Business Management

How to Price Your Small Business Services

Pricing your small business services can be a challenging task. You don’t want to underprice and leave money on the table, but you also don’t want to overprice and scare away potential clients.

I’ve spent so many hours agonizing over my rates, re-writing proposals, second guessing my final decision after sending off the proposal, so on and so on. Even as a bookkeeper, I still struggle with pricing and knowing my own value.

Here’s the thing though, the more and more you do it, the better you get. Now that may feel like an easy thing to be said, half the battle is getting enough prospects that you actually get to practice, but the truth is that it will get easier over time. You’ll become more confident in your business and offerings, you’ll become more confident in yourself, and you’ll even become more confident in your prospects by way of knowing after a call whether or not you’ve closed the deal before you even send them a proposal.

Until that time comes, here are are some tips on how to price your small business services effectively:

  1. Understand your costs:
    Before you can start pricing your services, you need to know your costs. You need to have a clear understanding of all the expenses associated with delivering your services, including labor, materials, overhead, and any other costs. Once you have a clear understanding of your costs, you can use this information to set your prices. Enter bookkeeping systems!
  2. Research your competition:
    Do some research on your competition to find out what they are charging for similar services. This will give you an idea of the market rate for your services and help you set your prices accordingly. However, don’t make the mistake of assuming that your prices should be the same as your competitors. You may have a unique value proposition that allows you to charge more or less than your competitors.
  3. Know your value proposition:
    What makes your services unique? What value do you offer that your competitors don’t? Understanding your value proposition can help you set your prices at a level that reflects the value you provide to your clients. If you offer something that is truly unique, you may be able to charge a premium price.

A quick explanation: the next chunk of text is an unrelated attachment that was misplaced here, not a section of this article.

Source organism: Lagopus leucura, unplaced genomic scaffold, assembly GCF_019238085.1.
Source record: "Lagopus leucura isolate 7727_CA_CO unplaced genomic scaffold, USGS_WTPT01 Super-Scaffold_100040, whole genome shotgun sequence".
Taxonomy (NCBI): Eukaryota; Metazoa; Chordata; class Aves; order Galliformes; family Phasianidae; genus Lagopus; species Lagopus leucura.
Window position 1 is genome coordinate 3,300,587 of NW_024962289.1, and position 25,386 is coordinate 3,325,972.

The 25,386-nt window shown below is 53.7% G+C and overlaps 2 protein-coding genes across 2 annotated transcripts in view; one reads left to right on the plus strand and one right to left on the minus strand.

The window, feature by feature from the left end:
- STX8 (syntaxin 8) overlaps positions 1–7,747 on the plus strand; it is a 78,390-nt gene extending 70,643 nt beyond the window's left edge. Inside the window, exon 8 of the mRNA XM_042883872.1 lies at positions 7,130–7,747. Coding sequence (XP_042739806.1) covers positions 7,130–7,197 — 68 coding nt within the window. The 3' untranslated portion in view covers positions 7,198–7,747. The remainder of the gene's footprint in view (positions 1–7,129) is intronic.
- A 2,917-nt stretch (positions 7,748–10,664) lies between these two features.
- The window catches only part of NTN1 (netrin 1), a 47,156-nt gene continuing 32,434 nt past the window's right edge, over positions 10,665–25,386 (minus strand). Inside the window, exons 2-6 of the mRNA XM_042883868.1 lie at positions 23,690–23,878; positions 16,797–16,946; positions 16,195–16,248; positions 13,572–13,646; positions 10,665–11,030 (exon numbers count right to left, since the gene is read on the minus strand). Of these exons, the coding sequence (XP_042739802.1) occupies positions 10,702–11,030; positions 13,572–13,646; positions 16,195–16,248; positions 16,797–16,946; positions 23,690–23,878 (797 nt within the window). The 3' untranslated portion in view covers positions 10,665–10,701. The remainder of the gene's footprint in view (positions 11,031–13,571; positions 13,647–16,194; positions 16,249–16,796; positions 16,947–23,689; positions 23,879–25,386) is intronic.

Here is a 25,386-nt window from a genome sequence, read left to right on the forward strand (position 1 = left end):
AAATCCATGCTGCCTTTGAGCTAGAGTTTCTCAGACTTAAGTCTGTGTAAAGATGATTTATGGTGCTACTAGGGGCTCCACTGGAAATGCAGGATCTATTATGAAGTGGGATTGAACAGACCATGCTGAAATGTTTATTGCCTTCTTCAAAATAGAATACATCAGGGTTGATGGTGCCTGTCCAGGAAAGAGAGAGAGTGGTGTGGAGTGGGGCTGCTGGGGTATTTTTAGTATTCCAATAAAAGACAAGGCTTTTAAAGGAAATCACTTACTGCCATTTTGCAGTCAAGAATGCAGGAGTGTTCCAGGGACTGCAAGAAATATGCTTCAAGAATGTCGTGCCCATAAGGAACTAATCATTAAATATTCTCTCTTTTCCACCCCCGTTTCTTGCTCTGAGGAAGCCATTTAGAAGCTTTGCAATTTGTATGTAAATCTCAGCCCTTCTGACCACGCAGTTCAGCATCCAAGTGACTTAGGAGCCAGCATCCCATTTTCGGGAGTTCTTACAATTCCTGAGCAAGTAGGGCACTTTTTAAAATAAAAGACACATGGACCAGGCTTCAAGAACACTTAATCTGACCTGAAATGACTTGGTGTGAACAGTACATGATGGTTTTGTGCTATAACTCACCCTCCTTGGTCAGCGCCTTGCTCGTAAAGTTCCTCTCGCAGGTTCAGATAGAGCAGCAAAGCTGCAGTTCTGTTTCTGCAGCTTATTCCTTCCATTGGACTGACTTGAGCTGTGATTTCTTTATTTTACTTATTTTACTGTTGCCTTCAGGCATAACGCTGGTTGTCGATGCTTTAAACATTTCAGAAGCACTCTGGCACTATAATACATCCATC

4. Consider your target market:
    Who are your target clients? What is their budget? Understanding your target market is critical when it comes to pricing your services. If your target market is price-sensitive, you may need to set your prices lower than you would if your target market was willing to pay more for high-quality services. This has been a big factor for myself. The majority of my clients are what I call micro-size small businesses or side hustles and often times these clients can’t afford my regular monthly bookkeeping rate. However this is balanced out because clients of this size typically don’t need a lot of the big bookkeeping project work like in depth reporting or invoicing needs so I’m able to offer a lower price. I also implement the point below to supplement my own income by offering various add-ons.
  5. Offer pricing options:
    Consider offering different pricing options to your clients. For example, you could offer a lower-priced option with fewer features or a higher-priced option with more features. This allows clients to choose the option that best meets their needs and budget.
  6. Don’t be afraid to adjust your prices:
    Pricing is not set in stone. As your business evolves and your costs change, you may need to adjust your prices. Don’t be afraid to do this if you need to. Just make sure to communicate any price changes to your clients in a clear and transparent manner.

In conclusion, pricing your small business services can be a complex task, but by understanding your costs, researching your competition, knowing your value proposition, considering your target market, offering pricing options, and adjusting your prices when necessary, you can set prices that are both fair to you and your clients. Remember, pricing is not just about making money; it’s about creating value for your clients and building a sustainable business.

If you’re looking for some help in determining if your pricing is sustainable or creating your pricing all together, I can help! From getting your bookkeeping caught up to building out financial systems,

Similar Posts

Leave a Reply

Your email address will not be published. Required fields are marked *